April 2012: A firm under the Talisker umbrella has asked that a lawsuit filed by Park City Mountain Resort centering on the resort’s two leases of Talisker-controlled land be dismissed, claiming, in a blunt statement, that the leases have expired. In documents filed in Third District Court at Silver Summit, attorneys for Talisker Land Holdings, LLC and United Park City Mines, claim that PCMR did not submit written notice by the deadline to extend the leases. Talisker Land Holdings, LLC and United Park City Mines “had no duty to remind” PCMR about the deadline, the documents say.

November 2012: Third District Court Judge Ryan Harris, calling the lease dispute between Park City Mountain Resort and a firm under the Talisker Corporation umbrella “unfortunate,” on Tuesday dismissed key parts of PCMR’s lawsuit against its landlord. Talisker Land Holdings, LLC and United Park City Mines won dismissals of six points of PCMR’s case, including one focused on PCMR’s assertion that Talisker Land Holdings, LLC had a duty to remind the resort of the requirements of a lease renewal as the expiration date approached. The 47-page ruling also dismissed PCMR’s antitrust claims against Talisker Land Holdings, LLC. Harris, meanwhile, allowed the PCMR side to press forward with two points — one encompassing a contention that Talisker Land Holdings, LLC waived its right to claim or is stopped from claiming the leases expired and the other for damages if it is found that Talisker Land Holdings, LLC failed to disclose early on that it saw the leases as having expired.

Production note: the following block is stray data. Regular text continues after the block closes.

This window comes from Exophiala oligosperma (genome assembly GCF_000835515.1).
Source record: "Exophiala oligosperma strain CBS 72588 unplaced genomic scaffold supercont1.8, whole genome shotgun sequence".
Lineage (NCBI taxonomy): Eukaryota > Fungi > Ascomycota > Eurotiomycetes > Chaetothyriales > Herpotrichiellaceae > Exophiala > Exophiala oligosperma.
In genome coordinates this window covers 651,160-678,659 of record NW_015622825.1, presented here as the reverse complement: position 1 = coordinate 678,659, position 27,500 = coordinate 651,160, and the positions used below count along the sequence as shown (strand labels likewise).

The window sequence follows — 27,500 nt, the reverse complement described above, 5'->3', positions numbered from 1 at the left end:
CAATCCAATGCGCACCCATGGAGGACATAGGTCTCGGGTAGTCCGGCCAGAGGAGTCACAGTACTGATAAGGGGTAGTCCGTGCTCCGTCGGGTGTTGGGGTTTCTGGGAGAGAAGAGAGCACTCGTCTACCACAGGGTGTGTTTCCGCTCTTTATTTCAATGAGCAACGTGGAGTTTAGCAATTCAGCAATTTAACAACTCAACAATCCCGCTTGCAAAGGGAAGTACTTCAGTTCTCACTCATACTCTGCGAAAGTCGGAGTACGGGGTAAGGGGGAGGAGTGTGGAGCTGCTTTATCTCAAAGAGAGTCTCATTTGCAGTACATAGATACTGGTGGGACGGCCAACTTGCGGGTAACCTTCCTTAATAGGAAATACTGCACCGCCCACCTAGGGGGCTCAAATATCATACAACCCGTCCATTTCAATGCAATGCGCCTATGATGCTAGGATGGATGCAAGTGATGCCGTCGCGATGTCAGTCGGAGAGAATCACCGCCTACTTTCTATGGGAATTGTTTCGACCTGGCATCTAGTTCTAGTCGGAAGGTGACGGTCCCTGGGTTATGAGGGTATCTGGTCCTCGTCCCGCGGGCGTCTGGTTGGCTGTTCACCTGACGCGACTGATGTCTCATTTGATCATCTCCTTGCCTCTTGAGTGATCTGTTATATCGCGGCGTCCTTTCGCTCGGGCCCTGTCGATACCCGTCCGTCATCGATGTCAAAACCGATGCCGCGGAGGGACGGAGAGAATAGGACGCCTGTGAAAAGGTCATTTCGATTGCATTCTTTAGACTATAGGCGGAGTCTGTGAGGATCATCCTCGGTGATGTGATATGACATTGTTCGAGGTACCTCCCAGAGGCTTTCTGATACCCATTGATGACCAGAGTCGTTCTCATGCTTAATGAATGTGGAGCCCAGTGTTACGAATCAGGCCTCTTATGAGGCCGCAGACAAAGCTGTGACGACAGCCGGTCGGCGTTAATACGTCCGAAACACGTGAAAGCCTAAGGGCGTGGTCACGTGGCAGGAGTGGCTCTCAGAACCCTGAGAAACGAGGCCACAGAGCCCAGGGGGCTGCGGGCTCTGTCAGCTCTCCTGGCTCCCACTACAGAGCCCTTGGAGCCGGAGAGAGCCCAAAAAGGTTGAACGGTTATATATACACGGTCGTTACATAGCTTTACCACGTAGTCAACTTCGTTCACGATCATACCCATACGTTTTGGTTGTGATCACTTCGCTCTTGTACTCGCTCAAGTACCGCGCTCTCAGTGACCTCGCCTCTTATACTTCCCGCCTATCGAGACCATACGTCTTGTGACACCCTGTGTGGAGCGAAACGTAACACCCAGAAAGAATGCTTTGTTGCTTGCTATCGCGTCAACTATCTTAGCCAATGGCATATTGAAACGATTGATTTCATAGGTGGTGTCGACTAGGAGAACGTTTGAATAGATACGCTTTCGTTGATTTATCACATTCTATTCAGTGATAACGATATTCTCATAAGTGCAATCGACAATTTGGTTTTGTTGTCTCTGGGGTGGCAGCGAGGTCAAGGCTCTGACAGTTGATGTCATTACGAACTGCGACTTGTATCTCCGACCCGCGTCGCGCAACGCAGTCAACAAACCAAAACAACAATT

May 2013: Vail Resorts on Wednesday said it has reached an agreement with Talisker Corporation to lease Canyons Resort, a deal that brings one of the ski industry’s top brands to Park City. In a prepared statement, Vail Resorts said it “has assumed all of the resort operations of Canyons…” as part of the lease. The statement, meanwhile, indicates that the agreement includes the possibility of the Vail Resorts lease expanding to the acreage at Park City Mountain Resort that is under the ownership of a Talisker Corporation-controlled firm. PCMR and the Talisker Corporation firm are engaged in a lawsuit centered on the PCMR lease of the land.